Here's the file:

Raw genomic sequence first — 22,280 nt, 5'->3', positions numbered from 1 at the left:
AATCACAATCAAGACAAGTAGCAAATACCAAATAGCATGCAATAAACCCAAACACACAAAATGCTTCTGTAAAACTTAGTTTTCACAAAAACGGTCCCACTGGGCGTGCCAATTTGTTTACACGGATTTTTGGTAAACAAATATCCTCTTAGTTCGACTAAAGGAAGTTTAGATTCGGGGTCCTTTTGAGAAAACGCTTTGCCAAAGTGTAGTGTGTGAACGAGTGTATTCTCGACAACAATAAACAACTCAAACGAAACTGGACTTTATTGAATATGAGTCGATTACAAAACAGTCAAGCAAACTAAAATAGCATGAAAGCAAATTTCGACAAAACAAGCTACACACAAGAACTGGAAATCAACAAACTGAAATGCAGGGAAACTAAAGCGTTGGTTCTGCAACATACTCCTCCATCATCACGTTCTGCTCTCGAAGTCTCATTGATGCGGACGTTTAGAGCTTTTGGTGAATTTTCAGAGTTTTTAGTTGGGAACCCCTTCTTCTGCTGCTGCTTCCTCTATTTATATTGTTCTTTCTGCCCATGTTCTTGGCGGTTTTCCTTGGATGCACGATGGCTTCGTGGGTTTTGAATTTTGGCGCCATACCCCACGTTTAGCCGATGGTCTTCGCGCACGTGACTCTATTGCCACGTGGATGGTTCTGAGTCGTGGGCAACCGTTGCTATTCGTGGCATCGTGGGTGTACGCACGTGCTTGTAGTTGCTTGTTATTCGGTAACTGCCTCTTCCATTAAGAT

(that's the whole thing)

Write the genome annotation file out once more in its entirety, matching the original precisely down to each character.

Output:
Raw genomic sequence first — 22,280 nt, 5'->3', positions numbered from 1 at the left:
AATCACAATCAAGACAAGTAGCAAATACCAAATAGCATGCAATAAACCCAAACACACAAAATGCTTCTGTAAAACTTAGTTTTCACAAAAACGGTCCCACTGGGCGTGCCAATTTGTTTACACGGATTTTTGGTAAACAAATATCCTCTTAGTTCGACTAAAGGAAGTTTAGATTCGGGGTCCTTTTGAGAAAACGCTTTGCCAAAGTGTAGTGTGTGAACGAGTGTATTCTCGACAACAATAAACAACTCAAACGAAACTGGACTTTATTGAATATGAGTCGATTACAAAACAGTCAAGCAAACTAAAATAGCATGAAAGCAAATTTCGACAAAACAAGCTACACACAAGAACTGGAAATCAACAAACTGAAATGCAGGGAAACTAAAGCGTTGGTTCTGCAACATACTCCTCCATCATCACGTTCTGCTCTCGAAGTCTCATTGATGCGGACGTTTAGAGCTTTTGGTGAATTTTCAGAGTTTTTAGTTGGGAACCCCTTCTTCTGCTGCTGCTTCCTCTATTTATATTGTTCTTTCTGCCCATGTTCTTGGCGGTTTTCCTTGGATGCACGATGGCTTCGTGGGTTTTGAATTTTGGCGCCATACCCCACGTTTAGCCGATGGTCTTCGCGCACGTGACTCTATTGCCACGTGGATGGTTCTGAGTCGTGGGCAACCGTTGCTATTCGTGGCATCGTGGGTGTACGCACGTGCTTGTAGTTGCTTGTTATTCGGTAACTGCCTCTTCCATTAAGAT